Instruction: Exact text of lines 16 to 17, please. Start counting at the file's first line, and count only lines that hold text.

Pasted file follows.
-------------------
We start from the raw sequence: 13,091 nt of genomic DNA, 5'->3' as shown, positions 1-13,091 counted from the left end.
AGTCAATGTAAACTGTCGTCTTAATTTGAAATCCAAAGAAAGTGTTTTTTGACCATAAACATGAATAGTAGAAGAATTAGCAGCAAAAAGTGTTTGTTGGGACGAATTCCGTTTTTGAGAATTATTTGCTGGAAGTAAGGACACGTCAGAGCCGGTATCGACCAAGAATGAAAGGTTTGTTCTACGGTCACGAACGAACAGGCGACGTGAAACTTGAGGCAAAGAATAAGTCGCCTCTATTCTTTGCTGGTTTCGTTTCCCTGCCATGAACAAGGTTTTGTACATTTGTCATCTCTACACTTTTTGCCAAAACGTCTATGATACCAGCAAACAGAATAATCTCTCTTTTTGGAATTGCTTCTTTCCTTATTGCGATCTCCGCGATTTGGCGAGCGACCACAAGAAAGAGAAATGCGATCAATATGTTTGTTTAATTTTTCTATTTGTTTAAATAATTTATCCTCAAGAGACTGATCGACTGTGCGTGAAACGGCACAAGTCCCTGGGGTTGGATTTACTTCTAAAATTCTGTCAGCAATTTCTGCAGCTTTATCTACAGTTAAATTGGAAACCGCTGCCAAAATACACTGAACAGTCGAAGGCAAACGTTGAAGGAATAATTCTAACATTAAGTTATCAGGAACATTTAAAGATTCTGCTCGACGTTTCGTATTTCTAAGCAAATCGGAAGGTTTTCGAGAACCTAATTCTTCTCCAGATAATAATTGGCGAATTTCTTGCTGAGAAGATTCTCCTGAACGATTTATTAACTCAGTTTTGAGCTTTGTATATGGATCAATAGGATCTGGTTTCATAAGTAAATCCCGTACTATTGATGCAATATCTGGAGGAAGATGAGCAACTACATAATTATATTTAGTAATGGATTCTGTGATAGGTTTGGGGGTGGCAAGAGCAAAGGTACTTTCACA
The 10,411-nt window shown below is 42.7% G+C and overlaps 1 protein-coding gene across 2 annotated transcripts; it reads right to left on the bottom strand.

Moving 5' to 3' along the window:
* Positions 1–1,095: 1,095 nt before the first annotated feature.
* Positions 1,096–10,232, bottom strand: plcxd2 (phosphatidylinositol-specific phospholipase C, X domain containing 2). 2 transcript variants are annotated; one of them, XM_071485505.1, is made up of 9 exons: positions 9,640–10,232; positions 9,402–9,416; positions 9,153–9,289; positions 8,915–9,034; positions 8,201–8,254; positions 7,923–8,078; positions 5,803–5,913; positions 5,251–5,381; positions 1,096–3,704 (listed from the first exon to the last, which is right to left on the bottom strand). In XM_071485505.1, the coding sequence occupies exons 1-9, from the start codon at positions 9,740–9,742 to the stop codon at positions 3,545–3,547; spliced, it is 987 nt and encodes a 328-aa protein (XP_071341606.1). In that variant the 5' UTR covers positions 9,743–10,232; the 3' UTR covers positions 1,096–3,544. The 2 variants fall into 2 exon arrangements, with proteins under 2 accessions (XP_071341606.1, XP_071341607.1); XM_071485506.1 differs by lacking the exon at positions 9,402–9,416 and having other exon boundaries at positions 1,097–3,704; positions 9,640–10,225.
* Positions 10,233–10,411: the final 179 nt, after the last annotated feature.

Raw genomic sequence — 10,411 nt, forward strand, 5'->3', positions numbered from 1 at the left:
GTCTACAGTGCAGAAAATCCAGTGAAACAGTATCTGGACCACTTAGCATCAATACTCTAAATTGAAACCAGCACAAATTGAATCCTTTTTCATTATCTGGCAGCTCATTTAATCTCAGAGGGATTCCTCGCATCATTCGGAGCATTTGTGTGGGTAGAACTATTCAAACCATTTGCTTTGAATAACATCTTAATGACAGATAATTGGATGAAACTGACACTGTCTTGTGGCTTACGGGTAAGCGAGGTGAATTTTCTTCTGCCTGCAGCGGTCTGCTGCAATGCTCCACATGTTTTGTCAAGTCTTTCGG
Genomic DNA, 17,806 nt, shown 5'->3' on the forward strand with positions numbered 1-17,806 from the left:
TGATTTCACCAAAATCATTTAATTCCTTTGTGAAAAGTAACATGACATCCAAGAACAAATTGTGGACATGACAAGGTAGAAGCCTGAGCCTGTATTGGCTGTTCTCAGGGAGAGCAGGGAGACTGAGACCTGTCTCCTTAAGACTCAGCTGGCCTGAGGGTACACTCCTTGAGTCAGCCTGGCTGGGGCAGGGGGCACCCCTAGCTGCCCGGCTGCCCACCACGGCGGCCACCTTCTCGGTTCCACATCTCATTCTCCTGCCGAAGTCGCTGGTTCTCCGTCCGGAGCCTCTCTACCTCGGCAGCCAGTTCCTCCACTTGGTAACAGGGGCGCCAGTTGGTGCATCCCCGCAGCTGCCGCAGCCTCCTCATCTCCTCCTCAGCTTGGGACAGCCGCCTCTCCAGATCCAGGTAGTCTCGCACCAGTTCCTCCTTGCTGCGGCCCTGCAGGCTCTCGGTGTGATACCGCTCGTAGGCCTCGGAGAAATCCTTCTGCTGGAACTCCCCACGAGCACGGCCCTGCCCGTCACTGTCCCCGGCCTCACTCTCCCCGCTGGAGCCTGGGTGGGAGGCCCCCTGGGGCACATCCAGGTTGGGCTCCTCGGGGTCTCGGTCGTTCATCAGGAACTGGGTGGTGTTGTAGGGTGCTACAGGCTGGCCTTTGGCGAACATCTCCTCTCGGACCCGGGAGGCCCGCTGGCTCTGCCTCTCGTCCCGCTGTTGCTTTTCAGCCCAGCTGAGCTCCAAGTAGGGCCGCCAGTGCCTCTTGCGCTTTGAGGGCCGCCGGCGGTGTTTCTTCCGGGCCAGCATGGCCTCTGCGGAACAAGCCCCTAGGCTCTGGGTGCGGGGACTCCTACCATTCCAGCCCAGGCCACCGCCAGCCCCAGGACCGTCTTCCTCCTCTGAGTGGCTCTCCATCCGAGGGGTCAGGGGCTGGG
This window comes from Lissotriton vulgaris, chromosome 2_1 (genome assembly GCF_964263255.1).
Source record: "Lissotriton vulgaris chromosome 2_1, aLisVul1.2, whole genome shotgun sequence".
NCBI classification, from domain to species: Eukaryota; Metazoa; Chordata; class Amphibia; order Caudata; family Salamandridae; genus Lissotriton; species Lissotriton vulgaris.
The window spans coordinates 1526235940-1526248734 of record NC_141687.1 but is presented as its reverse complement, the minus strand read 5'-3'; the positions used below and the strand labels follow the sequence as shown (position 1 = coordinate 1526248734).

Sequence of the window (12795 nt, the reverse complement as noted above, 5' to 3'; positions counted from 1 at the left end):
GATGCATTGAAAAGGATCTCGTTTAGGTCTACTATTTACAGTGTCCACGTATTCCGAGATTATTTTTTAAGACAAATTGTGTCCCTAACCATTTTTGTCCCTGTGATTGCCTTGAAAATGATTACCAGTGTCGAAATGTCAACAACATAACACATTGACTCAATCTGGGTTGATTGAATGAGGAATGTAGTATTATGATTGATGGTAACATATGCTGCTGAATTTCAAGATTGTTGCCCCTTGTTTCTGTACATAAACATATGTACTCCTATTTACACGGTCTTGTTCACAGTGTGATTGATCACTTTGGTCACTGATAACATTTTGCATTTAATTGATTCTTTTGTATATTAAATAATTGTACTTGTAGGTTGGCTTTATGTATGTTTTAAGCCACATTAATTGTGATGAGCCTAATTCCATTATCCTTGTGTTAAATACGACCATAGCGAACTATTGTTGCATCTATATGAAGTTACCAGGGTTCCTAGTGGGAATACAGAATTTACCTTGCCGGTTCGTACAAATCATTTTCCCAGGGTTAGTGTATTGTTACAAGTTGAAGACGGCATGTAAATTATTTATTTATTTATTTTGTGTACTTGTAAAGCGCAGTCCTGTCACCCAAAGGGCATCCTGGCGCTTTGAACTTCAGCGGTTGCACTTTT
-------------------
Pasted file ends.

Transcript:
Sequence of the window (12795 nt, the reverse complement as noted above, 5' to 3'; positions counted from 1 at the left end):
GATGCATTGAAAAGGATCTCGTTTAGGTCTACTATTTACAGTGTCCACGTATTCCGAGATTATTTTTTAAGACAAATTGTGTCCCTAACCATTTTTGTCCCTGTGATTGCCTTGAAAATGATTACCAGTGTCGAAATGTCAACAACATAACACATTGACTCAATCTGGGTTGATTGAATGAGGAATGTAGTATTATGATTGATGGTAACATATGCTGCTGAATTTCAAGATTGTTGCCCCTTGTTTCTGTACATAAACATATGTACTCCTATTTACACGGTCTTGTTCACAGTGTGATTGATCACTTTGGTCACTGATAACATTTTGCATTTAATTGATTCTTTTGTATATTAAATAATTGTACTTGTAGGTTGGCTTTATGTATGTTTTAAGCCACATTAATTGTGATGAGCCTAATTCCATTATCCTTGTGTTAAATACGACCATAGCGAACTATTGTTGCATCTATATGAAGTTACCAGGGTTCCTAGTGGGAATACAGAATTTACCTTGCCGGTTCGTACAAATCATTTTCCCAGGGTTAGTGTATTGTTACAAGTTGAAGACGGCATGTAAATTATTTATTTATTTATTTTGTGTACTTGTAAAGCGCAGTCCTGTCACCCAAAGGGCATCCTGGCGCTTTGAACTTCAGCGGTTGCACTTTT